When I played baseball at West Point Derek Jeter was still in Double A but we all knew he was going to be in the major leagues. In 1994 he ate breakfast in the same room as us at the Holiday Inn Express in Tampa, Florida and Jorge Posada gave me a bat.
Army to host NY Yankees in Exhibition
Tuesday, January 22, 2013
Happy New Year. It has been sometime since I wrote here and I have a number of thoughts running through my mind. Should you be bored or having trouble sleeping then by all means keep reading. In no particular order:
- We started month 2, or week 6 of Insanity on Monday. The first four weeks were hard enough though admittedly they got easier as time went on. This was followed by a recovery week that still had me choking on my sweat, but much easier. Typical work out in month one is about 35 minutes door to door. Month 2 started with a 25 minute fitness test, to compare performance to your day 1 baseline fit test, and a 58 minute work out. From my view here in the front row I can safely say month 1 was child's play. But, it is working, I do have to admit and while I hate getting up at 5 AM I do find my days are more fulfilling starting out with a great work out.
- I changed jobs on January 14th. While otherwise no big deal, changing jobs while active on the transplant list and wearing a medical device that is scary is no easy proposition. It seemed ludicrous to consider doing it, but like everything we did this past year, I found it to be very liberating to not let heart disease define me. I cannot attenuate other people's fear for me, and have to make decisions based on what is best for us. There truly is no book you can read about if, when, and how to tell your new employer, "Oh by the way I have end stage heart failure and need a transplant." In the end I chose to view it as my problem, not theirs, employee provided insurance does come with risk for the employer too (after all I am just 1 employee amongst 91,000), and this is really nothing different than pregnancy. While you are laughing let me explain. I will get the call, hopefully, and go have my surgery. Barring the unforeseen complications and dreaded disaster, I will be able to return to work in 8 weeks. Should you be wondering I did cop to it prior to getting an offer and was commended for the courage to be so transparent.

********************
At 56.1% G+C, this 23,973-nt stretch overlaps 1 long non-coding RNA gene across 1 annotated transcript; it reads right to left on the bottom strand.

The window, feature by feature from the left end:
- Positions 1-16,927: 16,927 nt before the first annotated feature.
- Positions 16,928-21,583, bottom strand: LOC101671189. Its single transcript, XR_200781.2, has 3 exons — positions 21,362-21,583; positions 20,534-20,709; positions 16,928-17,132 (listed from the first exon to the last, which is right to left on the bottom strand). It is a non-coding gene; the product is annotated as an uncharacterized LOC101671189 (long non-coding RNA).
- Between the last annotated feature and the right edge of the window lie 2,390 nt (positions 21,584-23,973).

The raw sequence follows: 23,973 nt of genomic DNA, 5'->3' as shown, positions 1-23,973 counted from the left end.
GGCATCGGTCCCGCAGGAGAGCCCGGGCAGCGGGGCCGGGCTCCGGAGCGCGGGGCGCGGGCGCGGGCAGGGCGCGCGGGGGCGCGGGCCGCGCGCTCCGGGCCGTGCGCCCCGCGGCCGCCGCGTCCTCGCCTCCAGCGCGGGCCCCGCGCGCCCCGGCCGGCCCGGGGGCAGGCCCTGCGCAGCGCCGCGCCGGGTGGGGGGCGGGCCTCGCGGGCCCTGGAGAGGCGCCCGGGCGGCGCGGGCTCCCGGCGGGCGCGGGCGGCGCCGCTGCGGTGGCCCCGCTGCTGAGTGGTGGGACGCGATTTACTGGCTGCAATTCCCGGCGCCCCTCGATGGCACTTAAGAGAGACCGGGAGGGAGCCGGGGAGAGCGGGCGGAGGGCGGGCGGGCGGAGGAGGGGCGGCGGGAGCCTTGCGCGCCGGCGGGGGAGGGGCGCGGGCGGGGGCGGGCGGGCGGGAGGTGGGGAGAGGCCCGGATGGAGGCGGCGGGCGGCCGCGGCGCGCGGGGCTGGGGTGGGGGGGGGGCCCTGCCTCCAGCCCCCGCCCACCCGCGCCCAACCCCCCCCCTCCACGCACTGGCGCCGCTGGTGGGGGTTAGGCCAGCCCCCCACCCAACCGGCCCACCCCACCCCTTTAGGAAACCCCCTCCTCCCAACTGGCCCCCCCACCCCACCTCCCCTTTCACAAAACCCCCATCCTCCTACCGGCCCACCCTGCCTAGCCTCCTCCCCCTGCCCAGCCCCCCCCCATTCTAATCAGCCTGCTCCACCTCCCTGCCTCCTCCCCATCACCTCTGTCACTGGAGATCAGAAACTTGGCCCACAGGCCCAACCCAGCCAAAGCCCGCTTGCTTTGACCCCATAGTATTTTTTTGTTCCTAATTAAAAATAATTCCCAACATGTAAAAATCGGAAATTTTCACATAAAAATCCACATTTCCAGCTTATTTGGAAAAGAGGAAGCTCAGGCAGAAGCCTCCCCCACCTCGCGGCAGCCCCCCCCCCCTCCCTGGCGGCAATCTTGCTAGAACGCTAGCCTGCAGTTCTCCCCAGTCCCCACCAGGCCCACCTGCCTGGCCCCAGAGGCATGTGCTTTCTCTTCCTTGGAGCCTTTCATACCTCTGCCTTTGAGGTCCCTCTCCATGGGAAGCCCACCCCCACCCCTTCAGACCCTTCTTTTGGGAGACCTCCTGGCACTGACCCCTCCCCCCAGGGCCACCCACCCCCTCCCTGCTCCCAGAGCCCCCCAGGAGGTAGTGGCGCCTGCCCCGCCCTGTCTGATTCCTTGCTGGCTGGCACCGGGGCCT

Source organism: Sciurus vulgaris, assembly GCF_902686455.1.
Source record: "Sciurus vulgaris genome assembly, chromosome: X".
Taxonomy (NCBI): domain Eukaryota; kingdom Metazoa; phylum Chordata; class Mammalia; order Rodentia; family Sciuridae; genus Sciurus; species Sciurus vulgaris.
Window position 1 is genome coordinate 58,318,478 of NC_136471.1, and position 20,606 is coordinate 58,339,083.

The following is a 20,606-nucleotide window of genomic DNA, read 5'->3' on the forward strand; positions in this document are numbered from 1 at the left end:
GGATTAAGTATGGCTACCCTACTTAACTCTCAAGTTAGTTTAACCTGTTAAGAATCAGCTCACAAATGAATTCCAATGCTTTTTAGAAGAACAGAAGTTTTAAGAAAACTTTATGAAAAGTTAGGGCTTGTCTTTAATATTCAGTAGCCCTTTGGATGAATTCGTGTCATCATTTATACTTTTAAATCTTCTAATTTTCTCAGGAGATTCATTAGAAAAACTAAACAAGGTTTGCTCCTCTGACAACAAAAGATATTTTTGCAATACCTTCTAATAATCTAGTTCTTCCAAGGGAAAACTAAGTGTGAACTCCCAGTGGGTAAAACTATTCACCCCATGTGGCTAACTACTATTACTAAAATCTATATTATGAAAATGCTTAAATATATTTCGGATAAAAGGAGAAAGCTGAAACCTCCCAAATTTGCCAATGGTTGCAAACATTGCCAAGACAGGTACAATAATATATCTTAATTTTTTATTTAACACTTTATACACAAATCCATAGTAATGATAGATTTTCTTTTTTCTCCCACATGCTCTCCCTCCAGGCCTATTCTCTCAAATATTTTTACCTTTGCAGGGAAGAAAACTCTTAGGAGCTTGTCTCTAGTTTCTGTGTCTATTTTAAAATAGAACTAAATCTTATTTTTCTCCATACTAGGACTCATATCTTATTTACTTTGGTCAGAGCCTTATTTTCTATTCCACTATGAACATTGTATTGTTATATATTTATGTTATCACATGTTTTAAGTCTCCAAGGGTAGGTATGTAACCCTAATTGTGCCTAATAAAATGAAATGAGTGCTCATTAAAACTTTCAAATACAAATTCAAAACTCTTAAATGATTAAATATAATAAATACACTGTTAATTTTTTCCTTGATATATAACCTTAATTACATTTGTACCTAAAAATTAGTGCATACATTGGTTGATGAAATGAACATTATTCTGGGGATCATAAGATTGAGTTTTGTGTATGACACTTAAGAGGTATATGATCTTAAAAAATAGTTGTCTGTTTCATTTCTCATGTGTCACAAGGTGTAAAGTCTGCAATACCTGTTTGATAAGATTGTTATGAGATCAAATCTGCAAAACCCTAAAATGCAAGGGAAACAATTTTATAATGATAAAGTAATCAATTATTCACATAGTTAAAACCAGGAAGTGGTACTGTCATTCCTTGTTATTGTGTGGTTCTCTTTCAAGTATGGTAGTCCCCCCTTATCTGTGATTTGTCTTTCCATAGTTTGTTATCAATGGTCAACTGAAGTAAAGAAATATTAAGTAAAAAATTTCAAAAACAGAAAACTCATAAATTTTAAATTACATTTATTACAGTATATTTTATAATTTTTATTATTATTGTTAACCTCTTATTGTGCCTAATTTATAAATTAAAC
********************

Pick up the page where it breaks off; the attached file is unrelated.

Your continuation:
- Heart month is a few weeks away. I have been nauseated at the thought of pursuing any opportunity that would draw attention to me from this disease. However I do feel that my story and the great care and research done at the Minneapolis Heart Institute are noteworthy on a grand scale. One small fact that attests to this is the fact that Minnesota is the only state in the US that does not list heart disease as its leading cause of death. I petitioned our local NBC affiliate with some facts and a potential story for heart month (Disabled Veteran, tragically diagnosed with heart disease, cheats death, becomes national fitness instructor while actively waiting for transplant blah blah blah) but was told not interesting and not national news. disappointing, but I guess how do I compete with The Voice or American Idol, two truly great, nobal causes for mankind. I also pointed out that heart disease kills 10x more women than breast cancer and more women than all forms of cancer combined but gets almost no press. I challenge you during February to count how many heart disease stories, and in particular those for people under age 55, you see. When I saw pink bats, and pink cleats, and pink penalty flags it really gets me fired up. Nobody loves a healthy set of breasts more than me, but is it more newsworthy than heart disease? Are you doing all you can to make it better for those behind us, those not yet afflicted? Maybe it is because people see heart disease as an express ticket to a ugly death, versus cancer (cut it out, lose your hair, get on with your life) which can be beat. I have not had cancer, though I know the deck is stacked against me in the future. It is cruel and I don't know what it is like to suffer with it. But I do know what it is like to feel like you are drowning for 7 straight days and I can tell you, it sucked!
- Loved the story about the woman who held her dead heart after being transplanted. I want to see mine after surgery. I am sure it sounds morbid, but to truly stare the tiger in the eye and know that I won.....I just cannot explain it. It would be like Superman looking at kryptonite. In case you missed it....Woman holds her old heart after transplant
I guess I will wrap up now. The "wait" truly does take on a life of its own. I don't spend time thinking about it, but that doesn't mean ever or never. As Jon Bon Jovi famously said, "Sometimes when you're alone, all you do is think."